The United States Law Week

Employers’ Association Can’t Provide Legal Advice, 4th Cir. Says

April 19, 2019, 5:10 PM

A North Carolina trade association’s multi-year quest to provide legal services to its members ran into another wall April 19 when the Fourth Circuit ruled against it.

North Carolina laws prohibiting the practice of law by corporations are constitutional and don’t infringe Capital Associated Industries Inc.'s rights to association, free speech, or due process, the U.S. Court of Appeal for the Fourth Circuit said.

Nor are the laws vague or in violation of the state constitution’s ban on monopolies, the court said in an opinion by Judge Albert Diaz.

CAI is a membership association of North Carolina employers, according to the court. It provides numerous services to its members, including a popular human resources call center. But when call center inquiries include legal questions, CAI’s experts can’t answer them.

CAI has wanted to double its membership, partly through providing legal services to its members, the court said. It twice lobbied the legislature to pass laws allowing corporations to practice law, but its efforts failed both times.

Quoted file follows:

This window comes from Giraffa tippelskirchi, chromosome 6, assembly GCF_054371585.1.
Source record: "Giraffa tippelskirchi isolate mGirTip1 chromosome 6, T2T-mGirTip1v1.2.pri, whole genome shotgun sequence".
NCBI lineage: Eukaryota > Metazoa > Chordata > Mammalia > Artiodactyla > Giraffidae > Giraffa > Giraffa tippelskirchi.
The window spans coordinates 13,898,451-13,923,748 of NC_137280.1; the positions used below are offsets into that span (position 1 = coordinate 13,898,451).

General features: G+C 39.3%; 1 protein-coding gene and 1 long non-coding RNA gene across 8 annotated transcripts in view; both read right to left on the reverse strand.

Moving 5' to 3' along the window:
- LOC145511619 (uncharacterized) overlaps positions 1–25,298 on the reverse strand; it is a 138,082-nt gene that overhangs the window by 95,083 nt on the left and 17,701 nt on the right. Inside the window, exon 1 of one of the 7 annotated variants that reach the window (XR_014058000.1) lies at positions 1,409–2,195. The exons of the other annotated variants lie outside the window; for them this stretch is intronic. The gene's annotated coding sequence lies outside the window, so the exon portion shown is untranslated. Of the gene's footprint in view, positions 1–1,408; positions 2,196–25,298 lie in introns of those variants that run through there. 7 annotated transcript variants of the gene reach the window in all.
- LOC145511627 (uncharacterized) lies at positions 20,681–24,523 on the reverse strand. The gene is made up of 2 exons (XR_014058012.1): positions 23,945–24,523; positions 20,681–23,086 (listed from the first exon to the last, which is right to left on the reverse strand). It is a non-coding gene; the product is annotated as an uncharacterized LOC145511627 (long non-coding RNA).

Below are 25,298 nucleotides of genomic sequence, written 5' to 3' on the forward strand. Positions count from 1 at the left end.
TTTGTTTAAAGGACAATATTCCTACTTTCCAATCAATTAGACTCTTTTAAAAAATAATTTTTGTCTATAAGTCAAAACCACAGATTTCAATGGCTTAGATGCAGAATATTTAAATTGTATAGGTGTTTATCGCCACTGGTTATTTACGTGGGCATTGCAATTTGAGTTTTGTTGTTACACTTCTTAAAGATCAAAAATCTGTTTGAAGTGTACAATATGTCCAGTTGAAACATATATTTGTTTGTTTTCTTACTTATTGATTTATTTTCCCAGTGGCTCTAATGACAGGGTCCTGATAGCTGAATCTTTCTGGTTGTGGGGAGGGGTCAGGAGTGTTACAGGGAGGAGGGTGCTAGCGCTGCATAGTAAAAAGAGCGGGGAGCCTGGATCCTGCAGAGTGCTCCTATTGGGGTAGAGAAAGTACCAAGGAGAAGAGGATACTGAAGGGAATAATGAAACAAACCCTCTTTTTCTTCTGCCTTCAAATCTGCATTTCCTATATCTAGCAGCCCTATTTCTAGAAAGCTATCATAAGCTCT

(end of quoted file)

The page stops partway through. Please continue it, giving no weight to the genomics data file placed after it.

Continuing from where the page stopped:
It then sued the North Carolina attorney general and some district attorneys, who have the authority to enforce the existing statutes against the unauthorized practice of law. It asked the U.S. District Court for the Middle District of North Carolina to declare the laws unconstitutional as applied to CAI and to prevent the prosecutors from enforcing them.

The court ruled against them, and CAI appealed.

CAI’s situation is different from that of the National Association for the Advancement of Colored People and the American Civil Liberties Union, which were allowed to retain attorneys to protect members’ civil rights under U.S. Supreme Court precedent, the Fourth Circuit panel said.

And CAI’s free speech rights aren’t violated because the laws only incidentally affect speech and survive an intermediate level of scrutiny, the court said.

CAI’s other contentions also fail, the court said.

Judges Roger L. Gregory and Allyson K. Duncan also served on the panel.

Brooks, Pierce, McLendon, Humphrey & Leonard LLP represented CAI.

The North Carolina Department of Justice and Mullins Duncan Harrell & Russell PLLC represented the state officials and the North Carolina State Bar.

The case is Capital Associated Indus., Inc. v. Stein, 4th Cir., No. 17-2218, 4/19/19.

To contact the reporter on this story: Martina Barash in Washington at mbarash@bloomberglaw.com

To contact the editor responsible for this story: Jo-el J. Meyer at jmeyer@bloomberglaw.com

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